Do you have a shoulder to cry on?
“His gait should be fast, long, smooth and graceful. Some dogs are inclined to pound or labor when running. Others have short choppy gaits. This is not only unattractive, but these dogs seldom have endurance of the smooth gaited dog.”
Robert Wehle “Wing and Shot” 1964.
Conformation is a combination of continuous characteristics that can assume any value between two phenotypic extremes. The importance of having correct conformation in sporting dogs is manifold. First, it is necessary for endurance and stamina in dogs that are required to run miles in rugged county, travel through heavy cover, many times in steep rough terrain.
Second is soundness and durability. Leg and foot injuries are much more common in individuals with poor conformation. Many times when ligaments are torn or pads ripped off a foot we just accept it as incidental to the sport, but it is in many cases it is from a poor conformational breeding.
Frequently overlooked, is the shoulder. The front legs are the shock absorbers of the running stride. The importance can not be overstated, yet most shooting dog handlers/breeders are unaware of its significance. But, horsemen are well aware of the importance of a well-sloped shoulder because it determines if a horse will have a smooth gait. If you spend much time on a straight shouldered, rough gaited horse you soon feel the importance of a correct shoulder!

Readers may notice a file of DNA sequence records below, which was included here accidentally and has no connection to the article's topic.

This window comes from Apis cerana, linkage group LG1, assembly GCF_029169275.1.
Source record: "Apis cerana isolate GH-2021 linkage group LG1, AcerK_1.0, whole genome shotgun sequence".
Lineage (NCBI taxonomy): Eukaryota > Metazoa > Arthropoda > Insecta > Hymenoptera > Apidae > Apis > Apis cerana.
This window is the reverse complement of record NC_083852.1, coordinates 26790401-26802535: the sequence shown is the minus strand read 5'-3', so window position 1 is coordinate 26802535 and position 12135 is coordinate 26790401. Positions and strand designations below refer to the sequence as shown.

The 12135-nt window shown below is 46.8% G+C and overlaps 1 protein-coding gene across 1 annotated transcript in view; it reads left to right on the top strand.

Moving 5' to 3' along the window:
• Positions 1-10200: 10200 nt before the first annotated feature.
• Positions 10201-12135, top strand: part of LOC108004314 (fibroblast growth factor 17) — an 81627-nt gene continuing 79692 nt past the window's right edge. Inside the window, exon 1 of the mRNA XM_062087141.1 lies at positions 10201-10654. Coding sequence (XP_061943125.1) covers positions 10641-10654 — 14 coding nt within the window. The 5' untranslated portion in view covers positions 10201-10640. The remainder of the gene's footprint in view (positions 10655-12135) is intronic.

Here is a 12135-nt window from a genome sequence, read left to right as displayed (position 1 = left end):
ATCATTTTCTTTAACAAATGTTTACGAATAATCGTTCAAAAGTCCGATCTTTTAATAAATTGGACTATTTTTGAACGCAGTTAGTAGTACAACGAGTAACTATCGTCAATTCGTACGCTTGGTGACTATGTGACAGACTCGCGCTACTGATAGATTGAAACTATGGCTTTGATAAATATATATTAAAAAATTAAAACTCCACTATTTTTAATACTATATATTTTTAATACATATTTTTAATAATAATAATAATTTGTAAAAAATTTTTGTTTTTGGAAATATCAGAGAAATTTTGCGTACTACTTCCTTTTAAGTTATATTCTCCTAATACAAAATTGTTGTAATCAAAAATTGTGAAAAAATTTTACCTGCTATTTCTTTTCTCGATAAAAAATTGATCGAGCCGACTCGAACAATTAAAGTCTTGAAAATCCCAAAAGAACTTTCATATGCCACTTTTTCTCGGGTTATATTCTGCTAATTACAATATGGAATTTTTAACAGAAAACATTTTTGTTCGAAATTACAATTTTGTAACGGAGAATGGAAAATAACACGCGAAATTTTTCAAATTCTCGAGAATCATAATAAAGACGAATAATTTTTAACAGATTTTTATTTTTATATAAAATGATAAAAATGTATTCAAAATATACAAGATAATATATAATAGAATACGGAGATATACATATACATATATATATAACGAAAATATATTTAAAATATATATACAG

Competent bird dog handlers observe and take note of a “light footed” field dog. And its a requirement at our kennel. No heavy footed setter with incorrect shoulders will be bred at our kennel. It’s too important.
The shoulder slope is also the determination of stride length. The more slope to the shoulder, the longer the stride. A long stride length produces both speed and efficiency. A dog with a longer stride needs less oxygen to sustain a running pace, is able to sustain faster speeds and as a result get less fatigued. Race horse people have long been aware of the importance of stride length. Secretariat’s length of stride was almost 25 feet and the legendary Man o’War had an incredible 28 feet stride. Great race horses have a long smooth and balanced stride largely because they have optimal shoulder conformation for an efficient gait.
So i’ll end my discussion with a quote from the greatest of the British breeders:
“The shoulder I consider one of the most important parts of the setter. They should be well set back, or very oblique, the more the better-upright shoulders are very objectionable.”Edward Laverack. “The Setter Setter”, (1872).